Upright working surfaces promote fine motor skills. Examples of these are: vertical chalkboards; easels for painting; flannel boards; lite bright; magnet boards (or fridge); windows and mirrors; white boards, etc. Children can also make sticker pictures; do rubber ink-stamping; use reuseable stickers to make pictures; complete puzzles with thick knobs; use magna-doodle and etch-a-sketch as well. The benefits for these include: having the child's wrist positioned to develop good thumb movements; they help develop good fine motor muscles; the child is using the arm and shoulder muscles.
Fine Motor Activities
Moulding and rolling play dough into balls - using the palms of the hands facing each other and with fingers curled slightly towards the palm.
Rolling play dough into tiny balls (peas) using only the finger tips.
Using pegs or toothpicks to make designs in play dough.
Cutting play dough with a plastic knife or with a pizza wheel by holding the implement in a diagonal volar grasp.
Tearing newspaper into strips and then crumpling them into balls. Use to stuff scarecrow or other art creation.
Scrunching up 1 sheet of newspaper in one hand. This is a super strength builder.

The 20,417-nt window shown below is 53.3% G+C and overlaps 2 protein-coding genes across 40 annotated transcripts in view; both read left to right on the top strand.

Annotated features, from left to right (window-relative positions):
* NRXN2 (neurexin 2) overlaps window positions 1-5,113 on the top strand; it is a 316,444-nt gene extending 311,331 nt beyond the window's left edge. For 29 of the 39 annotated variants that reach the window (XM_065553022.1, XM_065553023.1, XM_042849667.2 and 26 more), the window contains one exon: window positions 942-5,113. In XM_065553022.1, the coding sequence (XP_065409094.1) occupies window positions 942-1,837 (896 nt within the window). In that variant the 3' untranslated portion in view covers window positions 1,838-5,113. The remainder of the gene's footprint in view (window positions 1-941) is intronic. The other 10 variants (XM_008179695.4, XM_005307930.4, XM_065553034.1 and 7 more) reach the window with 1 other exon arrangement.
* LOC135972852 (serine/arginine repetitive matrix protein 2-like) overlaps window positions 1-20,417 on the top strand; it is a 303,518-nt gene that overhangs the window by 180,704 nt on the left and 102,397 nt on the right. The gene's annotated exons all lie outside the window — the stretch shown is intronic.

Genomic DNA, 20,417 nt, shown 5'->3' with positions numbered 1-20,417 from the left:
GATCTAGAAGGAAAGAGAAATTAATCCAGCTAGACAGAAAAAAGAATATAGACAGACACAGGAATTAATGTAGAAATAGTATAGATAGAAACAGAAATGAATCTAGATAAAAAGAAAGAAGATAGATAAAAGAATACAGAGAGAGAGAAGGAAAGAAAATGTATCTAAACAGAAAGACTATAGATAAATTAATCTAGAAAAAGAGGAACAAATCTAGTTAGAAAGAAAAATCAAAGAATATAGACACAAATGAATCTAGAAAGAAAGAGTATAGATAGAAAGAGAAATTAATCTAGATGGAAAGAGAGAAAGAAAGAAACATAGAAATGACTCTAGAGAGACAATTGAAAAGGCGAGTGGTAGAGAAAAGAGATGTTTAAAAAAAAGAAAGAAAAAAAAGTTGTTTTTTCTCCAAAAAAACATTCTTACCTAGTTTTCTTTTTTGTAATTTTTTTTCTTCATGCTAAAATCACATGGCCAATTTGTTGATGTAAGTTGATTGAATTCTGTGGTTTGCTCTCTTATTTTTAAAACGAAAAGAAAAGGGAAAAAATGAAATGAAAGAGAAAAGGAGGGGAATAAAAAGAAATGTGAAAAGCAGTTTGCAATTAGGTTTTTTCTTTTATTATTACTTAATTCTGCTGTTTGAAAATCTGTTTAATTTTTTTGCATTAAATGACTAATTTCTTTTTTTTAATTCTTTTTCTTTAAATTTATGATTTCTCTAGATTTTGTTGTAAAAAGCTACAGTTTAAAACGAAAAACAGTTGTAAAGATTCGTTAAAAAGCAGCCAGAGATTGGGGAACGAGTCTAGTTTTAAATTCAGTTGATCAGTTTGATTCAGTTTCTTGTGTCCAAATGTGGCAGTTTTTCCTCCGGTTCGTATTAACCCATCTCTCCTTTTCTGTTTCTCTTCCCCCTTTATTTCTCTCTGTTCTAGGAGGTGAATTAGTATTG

Using a plant sprayer to spray plants, (indoors, outdoors) to spray snow (mix food colouring with water so that the snow can be painted), or melt "monsters". (Draw monster pictures with markers and the colours will run when sprayed.)
Picking up objects using large tweezers such as those found in the "Bedbugs" game. This can be adapted by picking up Cheerios, small cubes, small marshmallows, pennies, etc., in counting games.
Shaking dice by cupping the hands together, forming an empty air space between the palms.
Using small-sized screwdrivers like those found in an erector set.
Lacing and sewing activities such as stringing beads, Cheerios, macaroni, etc.
Using eye droppers to "pick up" coloured water for colour mixing or to make artistic designs on paper.
Rolling small balls out of tissue paper, then gluing the balls onto construction paper to form pictures or designs.
Turning over cards, coins, checkers, or buttons, without bringing them to the edge of the table.
Making pictures using stickers or self-sticking paper reinforcements.
Playing games with the "puppet fingers" -the thumb, index, and middle fingers. At circle time have each child's puppet fingers tell about what happened over the weekend, or use them in songs and finger plays.